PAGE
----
Acide Tannique, Ácido Tánico.
Tannic acid is found in the nutgalls formed by insects on twigs of certain oak trees (Quercus infectoria and other Quercus species). It is removed and used as medicine.
Historically, tannic acid was used along with activated charcoal and magnesium oxide in the “universal antidote,” formerly used for poisoning. These three ingredients in combination were believed to work better at absorbing poisons than any of the ingredients alone. Unfortunately, the activated charcoal soaked up the tannic acid, more or less inactivating it. This made the combination less effective.
These days, people apply tannic acid directly to the affected area to treat cold sores and fever blisters, diaper rash and prickly heat, poison ivy, ingrown toenails, sore throat, sore tonsils, spongy or receding gums, and skin rashes; and to stop bleeding.
Vaginally, tannic acid is used as a douche for white or yellowish discharge (leukorrhea).
In foods and beverages, tannic acid is used as a flavoring agent.
In manufacturing, tannic acid is used in ointments and suppositories for the treatment of hemorrhoids; for tanning hides and manufacturing ink; and to kill dust mites on furniture.
How does it work?
Tannic acid contains ingredients that have a protective effect on the skin.
Possibly Ineffective for...
Insufficient Evidence to Rate Effectiveness for...
- Swollen tonsils.
- Ingrown toenails.
- Poison ivy.
- Thinning gums.
- Sore throat.
- Other conditions.
Natural Medicines Comprehensive Database rates effectiveness based on scientific evidence according to the following scale: Effective, Likely Effective, Possibly Effective, Possibly Ineffective, Likely Ineffective, and Insufficient Evidence to Rate (detailed description of each of the ratings).
Tannic acid is safe when used in the amounts found in foods.
However, tannic acid seems UNSAFE when applied to the skin to treat diaper rash, prickly heat, and minor burn or sunburn. The US Food and Drug Administration (FDA) is worried that tannic acid might also be UNSAFE when used to treat cold sores and fever blisters on the lips. The concern is that the tannic acid might be easily absorbed through the lips and cause harmful side effects. But there isn't enough research yet to know for sure. The FDA has asked for more studies.
In large amounts, tannic acid can cause side effects such as stomach irritation, nausea, vomiting, and liver damage. Regular consumption of herbs with high tannin concentrations seems to be associated with an increased chance of developing nose or throat cancer.
The safety of taking tannic acid by mouth during pregnancy and breast-feeding is unknown. Stay on the safe side and avoid use.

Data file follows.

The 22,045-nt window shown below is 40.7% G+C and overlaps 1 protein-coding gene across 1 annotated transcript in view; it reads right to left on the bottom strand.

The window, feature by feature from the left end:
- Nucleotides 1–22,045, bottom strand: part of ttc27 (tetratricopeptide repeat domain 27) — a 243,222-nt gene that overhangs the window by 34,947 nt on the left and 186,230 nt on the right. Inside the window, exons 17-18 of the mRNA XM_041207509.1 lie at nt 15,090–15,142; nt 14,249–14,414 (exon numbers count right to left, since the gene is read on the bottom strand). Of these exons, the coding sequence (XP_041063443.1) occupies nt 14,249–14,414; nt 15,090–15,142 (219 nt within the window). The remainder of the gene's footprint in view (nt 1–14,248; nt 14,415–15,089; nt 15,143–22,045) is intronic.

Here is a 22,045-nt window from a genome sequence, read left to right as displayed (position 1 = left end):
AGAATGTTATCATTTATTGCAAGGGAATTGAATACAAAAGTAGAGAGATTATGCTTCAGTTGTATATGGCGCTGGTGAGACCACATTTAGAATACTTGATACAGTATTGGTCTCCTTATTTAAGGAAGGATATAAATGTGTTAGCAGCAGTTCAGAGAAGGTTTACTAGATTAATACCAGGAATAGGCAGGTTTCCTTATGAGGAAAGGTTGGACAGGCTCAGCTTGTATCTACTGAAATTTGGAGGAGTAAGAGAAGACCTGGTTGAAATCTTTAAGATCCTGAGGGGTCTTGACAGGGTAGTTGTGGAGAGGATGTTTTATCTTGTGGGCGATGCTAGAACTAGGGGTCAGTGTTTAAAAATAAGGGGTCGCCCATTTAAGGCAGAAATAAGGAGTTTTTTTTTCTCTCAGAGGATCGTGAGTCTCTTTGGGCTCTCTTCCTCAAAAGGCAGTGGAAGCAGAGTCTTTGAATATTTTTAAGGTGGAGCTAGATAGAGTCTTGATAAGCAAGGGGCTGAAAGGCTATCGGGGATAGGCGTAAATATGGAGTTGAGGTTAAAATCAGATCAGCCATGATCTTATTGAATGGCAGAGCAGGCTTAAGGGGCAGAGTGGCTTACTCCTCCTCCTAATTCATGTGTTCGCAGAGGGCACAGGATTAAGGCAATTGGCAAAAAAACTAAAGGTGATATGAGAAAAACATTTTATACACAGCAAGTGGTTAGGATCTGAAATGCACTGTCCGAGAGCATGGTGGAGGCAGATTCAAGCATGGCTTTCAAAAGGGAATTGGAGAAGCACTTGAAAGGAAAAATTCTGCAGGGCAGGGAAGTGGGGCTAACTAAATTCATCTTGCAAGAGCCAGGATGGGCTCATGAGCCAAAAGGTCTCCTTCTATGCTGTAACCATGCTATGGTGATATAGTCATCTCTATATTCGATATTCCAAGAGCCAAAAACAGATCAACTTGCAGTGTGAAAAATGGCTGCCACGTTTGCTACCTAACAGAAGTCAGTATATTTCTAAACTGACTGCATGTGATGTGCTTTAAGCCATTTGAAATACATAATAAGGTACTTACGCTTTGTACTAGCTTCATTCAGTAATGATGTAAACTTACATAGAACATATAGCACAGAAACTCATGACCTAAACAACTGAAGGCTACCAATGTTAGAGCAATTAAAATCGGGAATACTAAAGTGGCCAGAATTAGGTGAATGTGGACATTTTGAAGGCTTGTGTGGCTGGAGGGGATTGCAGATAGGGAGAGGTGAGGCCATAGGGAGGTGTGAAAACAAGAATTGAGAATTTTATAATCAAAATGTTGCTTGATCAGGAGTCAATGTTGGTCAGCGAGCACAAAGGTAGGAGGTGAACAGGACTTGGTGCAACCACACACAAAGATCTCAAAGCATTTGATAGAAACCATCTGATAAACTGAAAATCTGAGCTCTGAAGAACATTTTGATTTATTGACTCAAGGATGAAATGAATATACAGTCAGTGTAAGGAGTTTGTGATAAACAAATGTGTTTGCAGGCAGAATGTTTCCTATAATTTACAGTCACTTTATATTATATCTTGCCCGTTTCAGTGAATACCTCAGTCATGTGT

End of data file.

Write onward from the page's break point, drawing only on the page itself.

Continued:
Kidney problems: Tannic acid can cause kidney damage, making existing kidney problems worse. Don't use tannic acid if you have a kidney disorder.
Liver problems: Tannic acid can cause liver damage, making existing liver problems worse. Don't use tannic acid if you have a liver disorder.
Fever or infectious diseases: Don't take a bath with added tannic acid if you have a fever or infectious disease.
Heart failure: Don't take a bath with added tannic acid if you have heart failure.
Medications taken by mouth (Oral drugs)Interaction Rating: Moderate Be cautious with this combination.Talk with your health provider.
Tannic acid absorbs substances in the stomach and intestines. Taking tannic acid along with medications taken by mouth can decrease how much medicine your body absorbs, and decrease the effectiveness of your medication. To prevent this interaction, take tannic acid at least one hour after medications you take by mouth.
The appropriate dose of tannic acid depends on several factors such as the user's age, health, and several other conditions. At this time there is not enough scientific information to determine an appropriate range of doses for tannic acid. Keep in mind that natural products are not always necessarily safe and dosages can be important. Be sure to follow relevant directions on product labels and consult your pharmacist or physician or other healthcare professional before using.
Covington TR, et al. Handbook of Nonprescription Drugs. 11th ed. Washington, DC: American Pharmaceutical Association, 1996.
Electronic Code of Federal Regulations. Title 21. Part 182 -- Substances Generally Recognized As Safe. Available at: https://www.accessdata.fda.gov/scripts/cdrh/cfdocs/cfcfr/CFRSearch.cfm?CFRPart=182